+ The spiritual gifts should be for the building of the Church. Therefore, tongues should be interpreted. In this manner, the spirit (in tongues) should share with the mind (by interpretation). We should pray and sing with the spirit and the mind, so that the common man will understand what the tongue says and will be built also (14:12–17). St. Paul also assures that he is not against speaking in tongues, as he himself has this gift, “I thank God that I speak in tongues more than all of you” (14:18).
+ “But in the Church I would rather speak five intelligible words to instruct others than ten thousand words in a tongue” (14:19). And we should not belittle the role of the mind and understanding, “Brothers, stop thinking like children. In regard to evil be infants, but in your thinking be adults” (14:20).
+ St. Paul mentions the prophecy of Isaiah (Is. 28: 9-12), where God uses the gift of tongues to bring close the unbelievers, while prophecy is for the believers. Speaking in tongues (without translation) will not benefit the one who does not understand and will consider it madness, while prophecy (true teaching and preaching salvation) will uncover the sins of unbelievers and will make them declare that the truth is in you (14:21-25).
+ St. Paul, then, establishes order in praying with psalms, teaching, and speaking with tongues, so that everything will be for the strengthening of the Church. Concerning speaking with tongues: let two or three speak consequently and let one translate. If there is no translator, let him (who wants to speak in tongues) be quiet and pray in secret (between himself and God) (14:26-28).
+ For those who are gifted with prophecy (which he sees to be a greater gift than speaking with tongues, 5:14): “Two or three prophets should speak, and the others should weigh carefully what is said” (14:29). “And if a revelation comes to someone who is sitting down, the first speaker should stop. For you can all prophesy in turn so that everyone may be instructed and encouraged” (14:30–31), “For God is not a God of disorder but of peace” (14:33).
+ As followed in the Jewish synagogues, “women should remain silent in the Churches” (14:34, 1 Tim. 2:11). This order relates to the previous goal that the Church will be quiet; and there will be no arguments, no disarray, and no incitement of offenses. And this is what the Church in Corinth has suffered because of the pagan background and the absence of discipline in the Church. And “If they want to inquire about something, they should ask their own husbands at home” (14:35).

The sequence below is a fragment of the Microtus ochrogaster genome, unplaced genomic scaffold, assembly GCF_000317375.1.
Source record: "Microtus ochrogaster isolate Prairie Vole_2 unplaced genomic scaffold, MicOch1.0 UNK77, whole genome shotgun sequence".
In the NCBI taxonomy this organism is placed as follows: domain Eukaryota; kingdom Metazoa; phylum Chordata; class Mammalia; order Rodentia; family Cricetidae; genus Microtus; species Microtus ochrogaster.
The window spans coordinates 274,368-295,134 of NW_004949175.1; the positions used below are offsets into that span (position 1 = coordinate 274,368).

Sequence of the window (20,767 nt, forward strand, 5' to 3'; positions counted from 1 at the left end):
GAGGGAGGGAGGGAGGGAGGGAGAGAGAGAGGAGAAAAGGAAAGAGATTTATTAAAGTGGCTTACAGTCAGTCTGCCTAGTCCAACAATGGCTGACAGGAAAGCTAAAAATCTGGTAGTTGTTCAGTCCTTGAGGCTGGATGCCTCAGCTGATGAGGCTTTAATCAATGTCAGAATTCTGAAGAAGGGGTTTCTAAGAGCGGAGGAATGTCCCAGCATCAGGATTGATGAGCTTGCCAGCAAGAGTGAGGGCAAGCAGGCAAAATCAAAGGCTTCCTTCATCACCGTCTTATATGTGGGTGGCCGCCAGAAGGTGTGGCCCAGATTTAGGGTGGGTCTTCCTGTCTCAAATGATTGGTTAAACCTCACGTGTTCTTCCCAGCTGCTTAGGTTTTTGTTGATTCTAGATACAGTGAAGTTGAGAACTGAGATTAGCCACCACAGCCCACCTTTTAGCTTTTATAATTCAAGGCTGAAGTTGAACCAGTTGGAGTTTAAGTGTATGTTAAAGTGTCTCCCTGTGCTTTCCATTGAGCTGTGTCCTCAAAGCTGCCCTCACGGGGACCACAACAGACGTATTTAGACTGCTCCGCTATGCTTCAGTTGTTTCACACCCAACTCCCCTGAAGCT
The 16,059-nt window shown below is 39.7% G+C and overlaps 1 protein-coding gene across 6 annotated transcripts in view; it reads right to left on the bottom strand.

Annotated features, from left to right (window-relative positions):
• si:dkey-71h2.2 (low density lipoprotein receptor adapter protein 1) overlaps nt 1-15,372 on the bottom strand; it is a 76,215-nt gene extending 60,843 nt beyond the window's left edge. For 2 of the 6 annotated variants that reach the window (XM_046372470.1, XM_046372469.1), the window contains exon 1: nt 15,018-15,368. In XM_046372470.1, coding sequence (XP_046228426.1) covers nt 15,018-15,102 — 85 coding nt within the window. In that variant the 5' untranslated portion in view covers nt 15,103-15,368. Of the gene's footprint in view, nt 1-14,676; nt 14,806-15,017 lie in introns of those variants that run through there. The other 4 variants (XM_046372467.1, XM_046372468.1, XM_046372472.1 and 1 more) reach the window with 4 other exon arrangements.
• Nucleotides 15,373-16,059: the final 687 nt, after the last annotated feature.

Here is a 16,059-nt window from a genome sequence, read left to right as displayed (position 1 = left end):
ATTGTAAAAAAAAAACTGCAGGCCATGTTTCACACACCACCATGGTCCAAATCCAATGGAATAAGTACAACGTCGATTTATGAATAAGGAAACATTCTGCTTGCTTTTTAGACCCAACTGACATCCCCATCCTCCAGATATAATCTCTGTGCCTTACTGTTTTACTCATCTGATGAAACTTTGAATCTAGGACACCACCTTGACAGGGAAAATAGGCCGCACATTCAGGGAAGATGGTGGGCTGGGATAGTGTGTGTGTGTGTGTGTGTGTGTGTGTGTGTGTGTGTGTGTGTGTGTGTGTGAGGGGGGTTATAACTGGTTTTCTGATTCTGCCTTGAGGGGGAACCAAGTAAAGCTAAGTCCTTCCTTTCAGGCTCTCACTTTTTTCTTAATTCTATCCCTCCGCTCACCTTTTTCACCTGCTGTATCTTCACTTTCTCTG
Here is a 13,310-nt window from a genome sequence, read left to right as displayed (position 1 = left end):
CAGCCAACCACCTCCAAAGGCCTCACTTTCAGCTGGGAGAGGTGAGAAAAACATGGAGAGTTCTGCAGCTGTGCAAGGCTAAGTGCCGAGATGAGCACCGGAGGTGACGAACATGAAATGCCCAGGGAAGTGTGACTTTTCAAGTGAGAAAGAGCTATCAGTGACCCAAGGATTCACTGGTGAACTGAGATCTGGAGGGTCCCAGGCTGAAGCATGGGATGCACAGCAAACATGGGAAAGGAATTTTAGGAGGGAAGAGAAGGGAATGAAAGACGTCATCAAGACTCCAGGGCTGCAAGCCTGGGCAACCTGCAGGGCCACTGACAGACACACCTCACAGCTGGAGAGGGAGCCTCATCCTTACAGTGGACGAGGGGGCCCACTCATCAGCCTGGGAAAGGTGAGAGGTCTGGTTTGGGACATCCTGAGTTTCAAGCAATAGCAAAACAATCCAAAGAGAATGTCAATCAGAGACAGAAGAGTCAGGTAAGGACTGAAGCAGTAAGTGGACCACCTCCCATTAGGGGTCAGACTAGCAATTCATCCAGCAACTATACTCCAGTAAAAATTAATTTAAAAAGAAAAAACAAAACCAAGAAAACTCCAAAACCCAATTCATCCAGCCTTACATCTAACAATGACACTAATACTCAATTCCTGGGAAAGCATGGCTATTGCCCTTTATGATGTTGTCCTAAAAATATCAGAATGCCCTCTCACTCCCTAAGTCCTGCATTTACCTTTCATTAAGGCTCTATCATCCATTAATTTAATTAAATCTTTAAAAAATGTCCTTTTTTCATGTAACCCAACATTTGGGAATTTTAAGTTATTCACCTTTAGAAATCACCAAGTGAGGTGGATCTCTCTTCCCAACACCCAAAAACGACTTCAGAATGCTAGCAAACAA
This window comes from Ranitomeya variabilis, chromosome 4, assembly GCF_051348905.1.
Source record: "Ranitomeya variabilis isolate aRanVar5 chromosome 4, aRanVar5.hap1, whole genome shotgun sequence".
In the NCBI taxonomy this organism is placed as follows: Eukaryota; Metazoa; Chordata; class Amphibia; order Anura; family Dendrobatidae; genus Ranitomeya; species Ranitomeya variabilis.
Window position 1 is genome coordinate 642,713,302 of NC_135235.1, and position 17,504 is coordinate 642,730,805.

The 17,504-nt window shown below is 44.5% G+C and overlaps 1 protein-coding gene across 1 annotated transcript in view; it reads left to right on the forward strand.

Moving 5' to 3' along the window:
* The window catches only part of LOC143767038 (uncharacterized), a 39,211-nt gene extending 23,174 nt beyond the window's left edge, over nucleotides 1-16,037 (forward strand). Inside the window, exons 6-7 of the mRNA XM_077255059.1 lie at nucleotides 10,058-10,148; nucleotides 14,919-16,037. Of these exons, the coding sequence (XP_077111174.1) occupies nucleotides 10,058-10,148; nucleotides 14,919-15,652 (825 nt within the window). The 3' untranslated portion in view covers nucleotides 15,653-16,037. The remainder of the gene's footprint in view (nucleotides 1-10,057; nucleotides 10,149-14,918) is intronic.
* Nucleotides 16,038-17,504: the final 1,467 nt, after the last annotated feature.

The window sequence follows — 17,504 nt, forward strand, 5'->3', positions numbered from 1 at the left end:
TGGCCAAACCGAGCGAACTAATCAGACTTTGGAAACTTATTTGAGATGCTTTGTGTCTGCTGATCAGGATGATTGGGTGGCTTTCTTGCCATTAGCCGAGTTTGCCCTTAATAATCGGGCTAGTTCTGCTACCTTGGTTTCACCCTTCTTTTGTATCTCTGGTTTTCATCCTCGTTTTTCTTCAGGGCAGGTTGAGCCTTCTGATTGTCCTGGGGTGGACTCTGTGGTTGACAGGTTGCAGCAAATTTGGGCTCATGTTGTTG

+ We may consider that what St. Paul said concerning the women, does not make it a general rule for the Church in all places and at all times. The spirit of the commandment, not its literal understanding, is the most important issue. Phoebe, who was a servant of the Church in Cenchrea (Rom 16:1), was assistant to St. Paul and brought his letter to the believers in Rome. Priscilla assisted in teaching Apollos the way of the Lord more adequately (Acts 18:26) and her house became a Church in Corinth (1 Cor. 16:20). St. Paul resided with her and her husband Aquila during his ministry (Acts 18:3).
+ At the end, the goal is not forbidding speaking with tongues, or preventing members of the Church, but preventing chaos, and stopping those who desire to show off, so that “everything should be done in a fitting and orderly way” (14:40). Naturally, in every Church, there will be a variety of responsibilities concerning worship and organization which will necessitate that every Church should have its dedicated minister who will shepherd it and perform its sacraments, and lead its teaching, organize it, and preach the commandments of the Holy Bible. This was not available in the early days of the Church. Later, St. Paul directed Titus, whom he left in Crete, “to appoint elders in every town” (Titus 1: 5).
On The Day Of Pentecost
Acts 2:17: “Says God, I will pour out of my Spirit upon all flesh: and your sons and your daughters shall prophesy, and your young men shall see visions, and your old men shall dream dreams.”
Eph. 4:8: “He ascended up on high, … and gave gifts unto men.”